It was the work of Darius to provide for his dominions a stable government which should preserve what the sword had won. The problem was difficult. The empire was a collection of many people widely different in race, language, customs, and religion. Darius did not attempt to weld the conquered nations into unity. As long as the subjects of Persia paid tribute and furnished troops for the royal army, they were allowed to conduct their own affairs with little interference from the Great King.

The entire empire, excluding Persia proper, was divided into twenty satrapies, or provinces, each one with its civil governor, or satrap. The satraps carried out the laws and collected the heavy tribute annually levied throughout the empire. In most of the provinces there were also military governors who commanded the army and reported directly to the king. This device of entrusting the civil and military functions to separate officials lessened the danger of revolts against the Persian authority. As an additional precaution Darius provided special agents whose business it was to travel from province to province and investigate the conduct of his officials. It became a proverb that "the king has many eyes and many ears."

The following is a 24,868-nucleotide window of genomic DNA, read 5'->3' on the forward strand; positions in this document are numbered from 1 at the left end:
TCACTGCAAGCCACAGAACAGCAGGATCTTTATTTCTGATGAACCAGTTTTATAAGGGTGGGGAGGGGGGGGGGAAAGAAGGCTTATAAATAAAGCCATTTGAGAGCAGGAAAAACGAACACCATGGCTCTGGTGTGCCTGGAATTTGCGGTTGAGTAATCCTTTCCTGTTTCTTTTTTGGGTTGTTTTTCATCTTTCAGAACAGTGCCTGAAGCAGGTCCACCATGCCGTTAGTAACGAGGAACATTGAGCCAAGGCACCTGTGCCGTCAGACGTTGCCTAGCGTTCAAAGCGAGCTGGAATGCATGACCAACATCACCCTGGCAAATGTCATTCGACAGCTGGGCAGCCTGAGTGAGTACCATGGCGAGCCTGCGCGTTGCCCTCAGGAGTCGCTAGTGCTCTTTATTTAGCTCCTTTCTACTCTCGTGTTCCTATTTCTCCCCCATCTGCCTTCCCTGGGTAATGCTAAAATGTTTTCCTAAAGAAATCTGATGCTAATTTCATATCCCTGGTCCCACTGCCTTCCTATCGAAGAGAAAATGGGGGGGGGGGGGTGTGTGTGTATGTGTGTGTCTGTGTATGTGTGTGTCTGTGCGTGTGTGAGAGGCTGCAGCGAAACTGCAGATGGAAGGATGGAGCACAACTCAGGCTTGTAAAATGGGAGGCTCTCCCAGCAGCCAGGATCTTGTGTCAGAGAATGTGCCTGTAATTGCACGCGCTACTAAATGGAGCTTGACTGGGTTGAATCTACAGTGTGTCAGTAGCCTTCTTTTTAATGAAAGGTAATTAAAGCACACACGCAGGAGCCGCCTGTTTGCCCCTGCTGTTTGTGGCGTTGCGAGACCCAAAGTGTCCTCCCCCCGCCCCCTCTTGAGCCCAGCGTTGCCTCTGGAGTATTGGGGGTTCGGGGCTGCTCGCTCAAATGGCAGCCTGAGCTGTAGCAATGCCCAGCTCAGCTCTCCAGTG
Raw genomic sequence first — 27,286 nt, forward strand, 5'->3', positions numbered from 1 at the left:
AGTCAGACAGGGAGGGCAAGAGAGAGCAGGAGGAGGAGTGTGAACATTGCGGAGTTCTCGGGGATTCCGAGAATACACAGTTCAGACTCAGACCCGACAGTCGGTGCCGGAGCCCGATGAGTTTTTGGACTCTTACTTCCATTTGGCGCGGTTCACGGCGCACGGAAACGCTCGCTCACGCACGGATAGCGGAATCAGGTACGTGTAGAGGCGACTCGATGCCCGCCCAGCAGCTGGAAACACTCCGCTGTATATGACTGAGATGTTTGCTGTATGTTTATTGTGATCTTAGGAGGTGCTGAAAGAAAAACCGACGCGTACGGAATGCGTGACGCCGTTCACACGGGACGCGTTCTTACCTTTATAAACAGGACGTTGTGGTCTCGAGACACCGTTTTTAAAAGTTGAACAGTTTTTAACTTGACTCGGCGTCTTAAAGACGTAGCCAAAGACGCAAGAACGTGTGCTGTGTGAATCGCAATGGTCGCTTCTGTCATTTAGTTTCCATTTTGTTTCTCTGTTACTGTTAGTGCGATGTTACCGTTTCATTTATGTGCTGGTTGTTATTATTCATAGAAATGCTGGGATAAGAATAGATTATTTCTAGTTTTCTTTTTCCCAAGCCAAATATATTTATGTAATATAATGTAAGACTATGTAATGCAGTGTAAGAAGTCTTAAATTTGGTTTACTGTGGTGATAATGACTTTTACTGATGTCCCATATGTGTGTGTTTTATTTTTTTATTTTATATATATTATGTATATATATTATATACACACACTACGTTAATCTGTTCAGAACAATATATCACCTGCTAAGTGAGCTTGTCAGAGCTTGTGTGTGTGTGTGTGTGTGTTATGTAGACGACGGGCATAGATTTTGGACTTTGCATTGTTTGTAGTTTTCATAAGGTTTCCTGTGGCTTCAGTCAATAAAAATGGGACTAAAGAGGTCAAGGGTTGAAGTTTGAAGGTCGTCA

Darius also established a system of military roads throughout the Persian dominions. The roads were provided at frequent intervals with inns, where postmen stood always in readiness to take up a letter and carry it to the next station. The Royal Road from Susa, the Persian capital, to Sardis in Lydia was over fifteen hundred miles long; but government couriers, using relays of fresh horses, could cover the distance within a week. An old Greek writer declares with admiration that "there is nothing mortal more swift than these messengers."

Which of these best summarizes the difficulties encountered by Darius at the beginning of his reign?

Possible Answers:

He inherited a large, diverse Empire comprised of inhabitants of numerous races and religions.

The Satraps were governed by corruption and binding bureaucracy.

The Persian army had grown weak and ineffectual after decades of misuse.

The royal coffers were devoid of gold and there was no reliable source of income.

He was born into a weak, decentralized kingdom that was in open rebellion.

Correct answer:

He inherited a large, diverse Empire comprised of inhabitants of numerous races and religions.

Explanation:

In the first paragraph, the author states that Darius ascended the throne after an empire had newly been conquered. It was his responsibility to protect “what the sword had won.” According to the author, “The problem was difficult. The empire was a collection of many people widely different in race, language, customs, and religion.” This is closest in meaning to “[Darius] inherited a large, diverse Empire comprised of numerous races and religions.”

Example Question #1 : Identifying And Analyzing Main Idea And Theme In History Passages

Adapted from Early European History by Hutton Webster (1917)